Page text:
Most Americans think of the U.S. as a leader among industrialized nations in providing economic opportunities for women. But this perception is based on the great progress women made in the 1970s and 1980s. Progress slowed in the 1990s, and stalled completely in recent years. As other wealthy nations implemented policies that support working families -- providing paid leaves for workers and investing in child care, for instance -- women in these countries made great strides. In many instances, they have caught up to and surpassed women in the U.S. in terms of labor force participation and employment.
The U.S. was among the leading countries in terms of women's labor force participation for most of the 20th century. After a slow but steady increase over the first three-quarters of that century, women's participation picked up speed and accelerated in the mid-1970s. The increase was most dramatic for women aged 25 to 44, whose labor force participation rate rose from 47 percent in 1970 to 76 percent in 2000.The 'Pill' clearly played an important role, as it gave women control over the timing and number of children they have. But so did government policies that broke down barriers and opened up opportunities for women. Most important in this respect were the 1963 Equal Pay Act, the 1964 Civil Rights Act, and the 1972 Title IX Education Amendments which mandated equal opportunity for women in pay, employment and education. The squeeze on working families that lack the flexibility to easily meet family needs has brought home the reality of the huge increase in woman's hours of paid work. Annual hours of work for the typical woman rose from 925 hours a year in 1979 to 1,829 hours in 2007 (before the recession) and 1,664 hours in 2012. For the typical mother, annual hours of paid employment increased from 600 in 1979 to 1,596 hours in 2007 and 1,560 today.
What is rarely noticed, however, is that most of this increase in participation, employment and hours occurred in the 1970s and 1980s. By 1990, 74 percent of women 25 to 54 years of age -- the prime time for both paid employment and motherhood -- were in the labor force. In 2012, more than 20 years later, women's labor force participation was only slightly higher at just over 75 percent after peaking in 2000 at almost 77 percent. Hours of work followed a similar pattern. For the typical woman, hours of paid work had already increased to 1,530 a year by 1989 and peaked at 1,820 hours in 2000; for the typical mother, annual hours doubled to 1,200 by 1989 and peaked at 1,600 in 2000.
In 1990, the U.S. ranked sixth among advanced industrialized nations in the participation of women aged 25 to 54 in the labor market. But while U.S. women's labor force participation rate stagnated after 1990, other advanced industrialized economies experienced marked increases in women's participation in the labor market. In 2010, the U.S. had fallen to 17th out of 22 such countries.
The share of women 25 to 54 years of age who are employed tells a similar story. This ratio peaked in 2000 at 74.2 percent before falling to 72.5 percent in 2007 and 69.2 percent in the second quarter of 2013 -- behind even the employment rate of women in Japan, which reached 70.6 percent in that quarter! Today, the U.S. lags behind not only the Nordic countries but most other advanced industrialized English-speaking nations (Australia, Canada, New Zealand and the U.K.) and the major continental countries (Austria, Belgium, France, Germany, the Netherlands, and Switzerland).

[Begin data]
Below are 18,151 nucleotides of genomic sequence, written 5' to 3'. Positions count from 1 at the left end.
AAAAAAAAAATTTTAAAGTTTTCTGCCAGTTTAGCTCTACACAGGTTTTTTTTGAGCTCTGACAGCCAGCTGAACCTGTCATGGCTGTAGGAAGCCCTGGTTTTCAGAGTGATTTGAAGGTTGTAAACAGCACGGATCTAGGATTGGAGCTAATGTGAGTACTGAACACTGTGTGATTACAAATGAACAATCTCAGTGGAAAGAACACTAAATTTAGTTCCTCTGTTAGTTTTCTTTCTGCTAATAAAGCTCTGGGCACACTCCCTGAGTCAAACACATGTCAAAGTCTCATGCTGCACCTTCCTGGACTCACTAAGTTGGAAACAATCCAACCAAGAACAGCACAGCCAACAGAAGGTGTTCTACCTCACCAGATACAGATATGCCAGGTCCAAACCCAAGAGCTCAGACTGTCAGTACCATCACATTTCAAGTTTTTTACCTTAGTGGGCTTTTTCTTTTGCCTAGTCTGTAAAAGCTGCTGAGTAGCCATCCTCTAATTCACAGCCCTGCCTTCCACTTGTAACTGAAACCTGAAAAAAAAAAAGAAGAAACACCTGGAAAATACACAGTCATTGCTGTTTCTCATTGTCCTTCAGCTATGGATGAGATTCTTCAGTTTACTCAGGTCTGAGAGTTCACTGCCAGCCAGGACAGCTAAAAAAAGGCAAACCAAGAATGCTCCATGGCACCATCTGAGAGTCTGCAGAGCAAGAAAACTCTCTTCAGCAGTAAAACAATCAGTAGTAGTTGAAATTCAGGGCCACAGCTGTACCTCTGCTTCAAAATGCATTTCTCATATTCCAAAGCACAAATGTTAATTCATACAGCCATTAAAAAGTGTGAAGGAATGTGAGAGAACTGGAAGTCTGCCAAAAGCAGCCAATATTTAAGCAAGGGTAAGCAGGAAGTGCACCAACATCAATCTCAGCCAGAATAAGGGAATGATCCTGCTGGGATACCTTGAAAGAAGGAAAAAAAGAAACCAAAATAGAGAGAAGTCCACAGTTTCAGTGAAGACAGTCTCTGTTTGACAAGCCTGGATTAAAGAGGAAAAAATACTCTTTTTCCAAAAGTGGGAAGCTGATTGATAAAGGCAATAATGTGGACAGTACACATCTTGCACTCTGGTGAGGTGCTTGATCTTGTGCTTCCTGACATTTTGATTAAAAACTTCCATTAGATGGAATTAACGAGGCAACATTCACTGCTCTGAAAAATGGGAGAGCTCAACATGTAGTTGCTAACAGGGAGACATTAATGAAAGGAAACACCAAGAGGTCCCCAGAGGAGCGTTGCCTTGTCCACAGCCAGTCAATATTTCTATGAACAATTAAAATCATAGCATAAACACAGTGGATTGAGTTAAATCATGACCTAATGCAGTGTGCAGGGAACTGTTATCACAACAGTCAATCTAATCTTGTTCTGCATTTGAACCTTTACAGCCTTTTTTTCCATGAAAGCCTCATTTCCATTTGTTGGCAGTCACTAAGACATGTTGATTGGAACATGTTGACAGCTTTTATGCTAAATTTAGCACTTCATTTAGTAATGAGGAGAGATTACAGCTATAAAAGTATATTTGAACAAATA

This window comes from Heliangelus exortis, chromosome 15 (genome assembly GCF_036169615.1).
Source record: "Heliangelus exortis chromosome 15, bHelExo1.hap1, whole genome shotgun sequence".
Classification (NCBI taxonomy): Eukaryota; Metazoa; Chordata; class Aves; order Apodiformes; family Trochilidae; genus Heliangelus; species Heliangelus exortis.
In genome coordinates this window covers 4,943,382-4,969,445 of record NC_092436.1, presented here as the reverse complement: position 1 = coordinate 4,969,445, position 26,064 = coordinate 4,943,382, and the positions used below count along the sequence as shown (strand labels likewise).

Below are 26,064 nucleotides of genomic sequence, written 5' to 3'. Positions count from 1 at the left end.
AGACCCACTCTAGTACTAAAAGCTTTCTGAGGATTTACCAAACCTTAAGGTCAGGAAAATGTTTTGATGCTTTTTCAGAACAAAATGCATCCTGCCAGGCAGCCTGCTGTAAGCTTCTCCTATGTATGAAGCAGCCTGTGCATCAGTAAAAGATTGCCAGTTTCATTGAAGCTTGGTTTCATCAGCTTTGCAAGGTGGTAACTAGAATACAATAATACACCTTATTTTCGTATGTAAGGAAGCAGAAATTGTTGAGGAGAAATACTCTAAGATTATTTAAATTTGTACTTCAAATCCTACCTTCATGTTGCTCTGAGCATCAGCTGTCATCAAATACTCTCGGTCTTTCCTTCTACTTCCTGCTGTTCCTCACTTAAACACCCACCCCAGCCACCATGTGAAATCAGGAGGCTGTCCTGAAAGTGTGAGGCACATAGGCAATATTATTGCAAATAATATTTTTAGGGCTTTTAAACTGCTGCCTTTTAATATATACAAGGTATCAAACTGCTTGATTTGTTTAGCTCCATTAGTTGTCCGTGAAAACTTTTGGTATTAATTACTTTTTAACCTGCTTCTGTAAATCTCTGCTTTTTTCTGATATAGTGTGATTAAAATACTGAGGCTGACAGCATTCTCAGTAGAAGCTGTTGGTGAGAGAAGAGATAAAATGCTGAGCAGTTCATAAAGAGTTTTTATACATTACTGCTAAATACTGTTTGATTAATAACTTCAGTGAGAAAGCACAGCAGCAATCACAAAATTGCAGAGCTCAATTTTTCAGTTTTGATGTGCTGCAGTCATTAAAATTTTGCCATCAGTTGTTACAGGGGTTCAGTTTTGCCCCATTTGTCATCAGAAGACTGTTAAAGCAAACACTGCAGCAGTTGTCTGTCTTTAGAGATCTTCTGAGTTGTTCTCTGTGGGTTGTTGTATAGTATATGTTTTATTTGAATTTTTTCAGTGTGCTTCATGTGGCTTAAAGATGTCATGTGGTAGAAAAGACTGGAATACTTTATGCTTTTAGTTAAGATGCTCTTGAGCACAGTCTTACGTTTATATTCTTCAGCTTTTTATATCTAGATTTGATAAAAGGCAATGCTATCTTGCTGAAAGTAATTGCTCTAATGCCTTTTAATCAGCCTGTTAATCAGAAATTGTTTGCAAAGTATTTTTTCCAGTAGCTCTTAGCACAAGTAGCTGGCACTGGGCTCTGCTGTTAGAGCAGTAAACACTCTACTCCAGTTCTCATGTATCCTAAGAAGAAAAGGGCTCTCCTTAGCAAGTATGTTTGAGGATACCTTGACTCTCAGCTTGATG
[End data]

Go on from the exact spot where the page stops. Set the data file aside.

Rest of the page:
New research by Francine Blau and Lawrence Kahn points to the lack of family-friendly policies as part of the explanation. As these researchers note, "Unlike the United States, most other economically advanced nations have enacted an array of policies designed to facilitate women's participation in the labor force, and such policies have on average expanded over the last 20 years relative to the United States".
Women's employment increased rapidly in the 1970s and 1980s facilitated by laws intended to guarantee them equal opportunity in wages, hiring and advancement and schooling. However, the laws governing the wage-and-hours regulatory system and the social insurance infrastructure put in place in the 1930s have not been updated to reflect the economic realities of today's workers -- specifically the dual role that most employees play as workers and caregivers. This lack of adaption may be behind the plateau in the labor force participation rates of women and mothers since 1990.
It's past time to update the Fair Labor Standards and Social Security Acts for the 21st century. Today's workers need a minimum number of paid sick days in addition to a meaningful minimum wage. In addition to protections against unwanted overtime hours, they need the right to request a change in their hours of work or schedule without fear of reprisal. Social Security provides income to workers too old to work; it should be expanded to provide family and medical leave insurance when a child is born or adopted or a worker or close family member experiences a serious health problem.
Despite the constraints under which they must function, women make a major contribution both to their families' standard of living and to America's GDP. Updating employment standards to reduce these constraints would benefit both working families and the economy.